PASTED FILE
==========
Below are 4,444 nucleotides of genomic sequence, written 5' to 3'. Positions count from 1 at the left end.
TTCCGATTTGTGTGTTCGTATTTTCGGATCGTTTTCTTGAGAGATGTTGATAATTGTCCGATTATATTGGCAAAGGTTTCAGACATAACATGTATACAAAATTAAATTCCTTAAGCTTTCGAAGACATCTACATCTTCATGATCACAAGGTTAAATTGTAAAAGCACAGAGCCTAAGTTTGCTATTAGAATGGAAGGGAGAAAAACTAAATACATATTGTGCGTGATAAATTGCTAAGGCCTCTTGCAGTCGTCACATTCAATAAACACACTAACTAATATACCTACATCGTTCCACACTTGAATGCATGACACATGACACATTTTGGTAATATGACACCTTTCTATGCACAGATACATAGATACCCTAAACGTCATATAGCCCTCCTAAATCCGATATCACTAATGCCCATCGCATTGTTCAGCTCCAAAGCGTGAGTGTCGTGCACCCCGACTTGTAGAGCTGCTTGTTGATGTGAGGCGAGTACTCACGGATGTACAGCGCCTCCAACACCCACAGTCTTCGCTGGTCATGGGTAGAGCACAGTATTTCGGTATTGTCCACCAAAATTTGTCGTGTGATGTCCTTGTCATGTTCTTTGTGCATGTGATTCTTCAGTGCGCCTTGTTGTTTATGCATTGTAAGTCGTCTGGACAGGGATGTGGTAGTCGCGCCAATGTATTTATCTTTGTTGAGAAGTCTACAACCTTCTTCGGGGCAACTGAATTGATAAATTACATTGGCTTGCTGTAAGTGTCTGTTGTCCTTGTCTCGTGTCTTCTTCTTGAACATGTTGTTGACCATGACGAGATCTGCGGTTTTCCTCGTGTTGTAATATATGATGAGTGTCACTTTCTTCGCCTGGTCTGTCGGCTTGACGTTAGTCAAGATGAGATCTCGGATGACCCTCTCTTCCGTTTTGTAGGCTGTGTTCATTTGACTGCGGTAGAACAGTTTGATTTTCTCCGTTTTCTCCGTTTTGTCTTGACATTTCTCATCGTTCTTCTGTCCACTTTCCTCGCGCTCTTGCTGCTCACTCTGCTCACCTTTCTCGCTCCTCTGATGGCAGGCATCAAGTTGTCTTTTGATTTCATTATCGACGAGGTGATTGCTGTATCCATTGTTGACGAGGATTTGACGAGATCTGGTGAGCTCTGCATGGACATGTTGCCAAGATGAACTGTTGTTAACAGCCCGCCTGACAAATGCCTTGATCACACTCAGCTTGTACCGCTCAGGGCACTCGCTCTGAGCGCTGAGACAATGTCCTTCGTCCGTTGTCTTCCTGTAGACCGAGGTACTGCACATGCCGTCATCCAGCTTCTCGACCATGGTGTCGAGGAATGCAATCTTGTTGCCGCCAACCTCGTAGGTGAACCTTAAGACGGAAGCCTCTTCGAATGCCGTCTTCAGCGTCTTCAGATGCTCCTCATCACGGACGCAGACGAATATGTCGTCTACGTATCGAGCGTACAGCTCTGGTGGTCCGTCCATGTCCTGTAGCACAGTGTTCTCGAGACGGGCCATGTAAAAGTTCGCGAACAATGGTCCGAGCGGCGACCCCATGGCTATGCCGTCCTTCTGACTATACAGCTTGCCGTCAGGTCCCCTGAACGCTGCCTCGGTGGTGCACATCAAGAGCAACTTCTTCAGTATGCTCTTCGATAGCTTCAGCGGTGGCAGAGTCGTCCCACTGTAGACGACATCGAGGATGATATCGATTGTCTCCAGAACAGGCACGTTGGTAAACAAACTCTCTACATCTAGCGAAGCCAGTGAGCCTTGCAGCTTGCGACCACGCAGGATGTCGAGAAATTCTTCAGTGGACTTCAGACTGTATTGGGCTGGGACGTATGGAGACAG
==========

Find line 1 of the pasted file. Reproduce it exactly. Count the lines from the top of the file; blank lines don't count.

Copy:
Below are 4,444 nucleotides of genomic sequence, written 5' to 3'. Positions count from 1 at the left end.